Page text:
Powertrain Ecosystem – Inevitable Change


It is evident that fuel economy, lower carbon footprint and cleaner tailpipes will continue to evolve and be the focus of future powertrains. The triggers will be innovations, and norms and regulations. Most of the incremental innovations are seen in components and combustion barring few radical ones in materials and high pressure diffusion. The societal demands due to infrastructure and lifestyles, linked with fiscal policies for sustainability and cleaner environment will motivate the fraternity to develop radical innovative solutions. Big data, embedded systems, networking in the digital ecosystem will be major influencers in the newer world of powertrains.

Radical innovations though sometimes seemingly far-fetched are the demand of the hour and enable success in the digital economy with the support of multiple affordable energy storage systems. Surface Mobility for businesses is becoming discretionary since sub-urban living, hub-and-spoke business models, and efficiency in operations across industries through virtual offices is growing exponentially. Consumer focus is growing on quality of life, comfort and convenience.


The growth in electric mobility ecosystem is obvious, especially energy storage devices and charging systems. Even today, weight of these systems, charging time and energy capacity continue to be the shortcomings. There is tremendous research still being done in these segments but not much of a radical breakthrough is obvious in the last 100 plus years. In the meantime, hybrids have established a niche for themselves in the last about two decades. Due to the development of hybrids, electric mobility sub-systems have gotten a cost advantage and boost in terms of volumes, funding and performance. Focus on hybrids will be the trend for the foreseeable future.

The ease and speed of charging the battery coupled with vehicle range are other obstacles in electric mobility penetration. The cumbersome methods, regional protocols and slow charging are preventing mass scale customer acceptance. In conjunction, cost has been a major influencer due to these challenges. In conventional powertrains, innovative materials and combustion processes will boost powertrain energy density and weight reduction. This aids aerodynamic designs, and enhances safety for occupants and pedestrians. Hence, focus on smaller vehicles would grow resulting in reduced parking and infrastructure issues.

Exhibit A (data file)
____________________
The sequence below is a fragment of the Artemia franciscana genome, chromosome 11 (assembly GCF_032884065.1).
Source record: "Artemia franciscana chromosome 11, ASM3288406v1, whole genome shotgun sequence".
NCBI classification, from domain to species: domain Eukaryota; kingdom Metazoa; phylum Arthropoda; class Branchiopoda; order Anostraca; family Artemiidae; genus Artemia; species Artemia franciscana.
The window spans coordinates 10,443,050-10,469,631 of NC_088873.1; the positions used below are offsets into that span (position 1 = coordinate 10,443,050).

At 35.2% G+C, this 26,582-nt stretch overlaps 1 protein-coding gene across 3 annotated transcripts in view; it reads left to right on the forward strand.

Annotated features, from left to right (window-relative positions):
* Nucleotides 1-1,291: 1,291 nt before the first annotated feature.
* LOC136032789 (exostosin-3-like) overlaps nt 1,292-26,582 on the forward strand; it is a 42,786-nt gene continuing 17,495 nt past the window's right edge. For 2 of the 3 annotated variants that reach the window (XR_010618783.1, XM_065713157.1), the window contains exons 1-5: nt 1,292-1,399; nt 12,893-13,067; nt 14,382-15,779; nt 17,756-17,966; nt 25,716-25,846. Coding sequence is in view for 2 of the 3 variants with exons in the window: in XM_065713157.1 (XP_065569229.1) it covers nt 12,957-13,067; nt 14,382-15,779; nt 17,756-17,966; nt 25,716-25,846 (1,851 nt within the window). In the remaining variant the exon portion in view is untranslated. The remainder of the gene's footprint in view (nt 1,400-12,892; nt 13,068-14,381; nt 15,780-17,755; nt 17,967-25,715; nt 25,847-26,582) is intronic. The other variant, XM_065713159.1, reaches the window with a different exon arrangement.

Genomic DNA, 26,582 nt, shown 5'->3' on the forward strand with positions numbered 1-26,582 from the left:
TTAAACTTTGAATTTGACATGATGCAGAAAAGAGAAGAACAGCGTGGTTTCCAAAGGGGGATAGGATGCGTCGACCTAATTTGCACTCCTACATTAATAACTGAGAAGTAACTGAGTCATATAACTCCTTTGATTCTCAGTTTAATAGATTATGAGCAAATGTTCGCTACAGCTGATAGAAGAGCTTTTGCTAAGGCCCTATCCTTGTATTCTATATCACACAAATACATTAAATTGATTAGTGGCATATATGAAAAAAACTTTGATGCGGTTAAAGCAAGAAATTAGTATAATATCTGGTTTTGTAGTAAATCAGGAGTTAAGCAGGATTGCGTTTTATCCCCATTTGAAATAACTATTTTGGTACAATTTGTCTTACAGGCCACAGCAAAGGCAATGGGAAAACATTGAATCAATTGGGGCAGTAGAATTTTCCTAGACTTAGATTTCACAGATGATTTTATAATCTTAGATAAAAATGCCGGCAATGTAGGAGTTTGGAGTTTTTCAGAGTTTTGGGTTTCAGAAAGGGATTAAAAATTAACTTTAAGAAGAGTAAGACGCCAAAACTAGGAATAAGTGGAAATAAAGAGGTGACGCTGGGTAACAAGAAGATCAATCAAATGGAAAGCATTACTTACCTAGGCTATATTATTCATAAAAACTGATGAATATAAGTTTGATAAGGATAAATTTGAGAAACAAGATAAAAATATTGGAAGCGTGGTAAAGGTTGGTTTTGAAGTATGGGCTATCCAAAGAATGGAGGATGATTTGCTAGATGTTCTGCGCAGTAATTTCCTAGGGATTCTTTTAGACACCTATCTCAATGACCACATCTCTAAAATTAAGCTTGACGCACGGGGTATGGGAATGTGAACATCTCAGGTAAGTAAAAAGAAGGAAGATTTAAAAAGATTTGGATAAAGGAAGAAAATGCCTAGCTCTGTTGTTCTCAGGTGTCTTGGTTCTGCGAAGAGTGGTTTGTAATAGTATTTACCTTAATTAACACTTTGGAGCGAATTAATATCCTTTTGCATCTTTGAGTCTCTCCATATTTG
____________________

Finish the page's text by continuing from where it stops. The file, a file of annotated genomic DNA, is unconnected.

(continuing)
The flexibility in catering and modulating powertrain demand in conventional or other vehicles will be the largest radical change possible. If a consumer can, by the push of a button, borrow torque or power from another willing customer through remote transmission, it will balance the automotive ecosystem globally. The cyclical demand can be balanced with the consumption, de-stress manufacturing and enhance resource optimisation. The gas stations could deliver power by reading a bar coded or thumb imprint instead of selling diesel or petrol, thus reducing pollution in the already congested urban and non-urban centres. The flexibility and ease in the power transfer remotely is more important during V2V power handshake. Virtual augmentation or reduction of power could become a boon to the industry, consumer, regulators and the environment.

More work will be on shared power banks so that the cost of public and private transportation reduces significantly. Multiplicity of infrastructure will not be necessary as such will benefit the consumer and ecosystem.

Remote diagnostics and prognostics of powertrain systems will grow to bring in agility, flexibility and participation of domain experts, assessment of accidents or compliances by governmental and insurance agencies. It will become more important to leverage the communication speeds and data channels, and integrate them with vehicle architectures that will boost diagnostics.

Eventually, it is prudent to revisit and develop the powertrain ecosystem rather than an isolated vehicle system. This core of mobility can be the biggest game changer globally, if conglomerated holistically.

Author: Auto Tech Review